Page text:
controlled degenerative feedback. Use of an npn transistor, in the same configuration, would require the
agc voltage to possess a negative potential.
Figure 2-17.Common emitter amplifier with agc.
FORWARD AND REVERSE AGC.When we use an agc voltage to cause degeneration by
driving the amplifiers toward cutoff, it is referred to as REVERSE agc. Figure 2-18 shows the type of agc
circuitry normally used with this method. A second method that uses agc is an application called
FORWARD agc. In the case of forward agc, you'll find the amplifier is driven toward the saturation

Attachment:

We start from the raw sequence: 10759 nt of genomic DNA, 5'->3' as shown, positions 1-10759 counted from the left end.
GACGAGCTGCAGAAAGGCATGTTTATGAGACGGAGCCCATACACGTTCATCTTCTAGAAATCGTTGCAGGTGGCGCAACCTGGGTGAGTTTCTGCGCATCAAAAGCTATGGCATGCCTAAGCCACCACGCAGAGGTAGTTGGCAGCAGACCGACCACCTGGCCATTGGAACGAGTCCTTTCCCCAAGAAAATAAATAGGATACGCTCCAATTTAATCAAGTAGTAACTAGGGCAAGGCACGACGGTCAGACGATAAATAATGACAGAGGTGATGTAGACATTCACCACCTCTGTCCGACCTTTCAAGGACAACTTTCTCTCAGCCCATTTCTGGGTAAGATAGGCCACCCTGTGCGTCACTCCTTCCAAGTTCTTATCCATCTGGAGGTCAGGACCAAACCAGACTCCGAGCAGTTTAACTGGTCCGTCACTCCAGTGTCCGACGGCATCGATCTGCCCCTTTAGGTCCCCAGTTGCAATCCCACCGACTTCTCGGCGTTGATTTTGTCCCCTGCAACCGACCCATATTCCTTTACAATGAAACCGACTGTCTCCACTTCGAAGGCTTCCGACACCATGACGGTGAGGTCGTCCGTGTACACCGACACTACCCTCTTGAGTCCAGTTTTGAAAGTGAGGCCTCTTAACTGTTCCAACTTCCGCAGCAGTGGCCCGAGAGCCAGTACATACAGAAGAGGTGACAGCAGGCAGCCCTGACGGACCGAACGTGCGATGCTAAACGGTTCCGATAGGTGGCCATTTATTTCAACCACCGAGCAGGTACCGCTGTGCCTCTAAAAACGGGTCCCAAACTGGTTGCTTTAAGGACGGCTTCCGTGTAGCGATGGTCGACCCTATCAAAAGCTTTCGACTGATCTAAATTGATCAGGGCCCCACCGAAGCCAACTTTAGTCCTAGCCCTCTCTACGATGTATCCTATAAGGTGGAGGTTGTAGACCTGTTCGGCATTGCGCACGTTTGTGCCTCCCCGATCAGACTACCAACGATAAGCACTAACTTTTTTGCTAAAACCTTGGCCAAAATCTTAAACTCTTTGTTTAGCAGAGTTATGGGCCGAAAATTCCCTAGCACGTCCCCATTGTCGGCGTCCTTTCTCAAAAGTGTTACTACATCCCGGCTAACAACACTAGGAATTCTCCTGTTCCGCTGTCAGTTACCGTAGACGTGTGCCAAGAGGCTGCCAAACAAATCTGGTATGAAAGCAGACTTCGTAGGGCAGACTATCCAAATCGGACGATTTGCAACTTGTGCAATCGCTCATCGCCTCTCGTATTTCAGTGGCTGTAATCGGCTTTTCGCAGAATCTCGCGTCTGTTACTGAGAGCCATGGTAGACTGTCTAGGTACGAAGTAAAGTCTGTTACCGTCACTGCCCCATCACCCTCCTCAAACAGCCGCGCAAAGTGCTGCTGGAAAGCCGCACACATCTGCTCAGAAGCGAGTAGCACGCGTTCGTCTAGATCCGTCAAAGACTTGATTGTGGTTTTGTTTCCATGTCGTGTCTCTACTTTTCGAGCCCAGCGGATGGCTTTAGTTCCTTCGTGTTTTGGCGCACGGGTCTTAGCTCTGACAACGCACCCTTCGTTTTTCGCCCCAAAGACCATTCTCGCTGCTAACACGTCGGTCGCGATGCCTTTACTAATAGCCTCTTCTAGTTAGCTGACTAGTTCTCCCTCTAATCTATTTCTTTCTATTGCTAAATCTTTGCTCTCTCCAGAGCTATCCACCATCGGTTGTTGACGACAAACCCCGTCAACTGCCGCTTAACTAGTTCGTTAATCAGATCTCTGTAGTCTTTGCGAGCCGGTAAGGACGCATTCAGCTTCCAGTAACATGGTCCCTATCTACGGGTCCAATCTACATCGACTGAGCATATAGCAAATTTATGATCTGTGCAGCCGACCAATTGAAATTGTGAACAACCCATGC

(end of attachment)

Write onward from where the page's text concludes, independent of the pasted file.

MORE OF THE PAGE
region of its characteristic curve. (Sometimes referred to as an energy diagram.)
Figure 2-18.Reverse agc.
Lets look at our example. Assume the agc voltage is negative. Under this condition, Q1 is self
biased; under no-signal conditions, it is operating well up on its characteristic curve. When a signal is
applied, negative agc voltage is developed in the detector circuit and fed back to Q1, which increases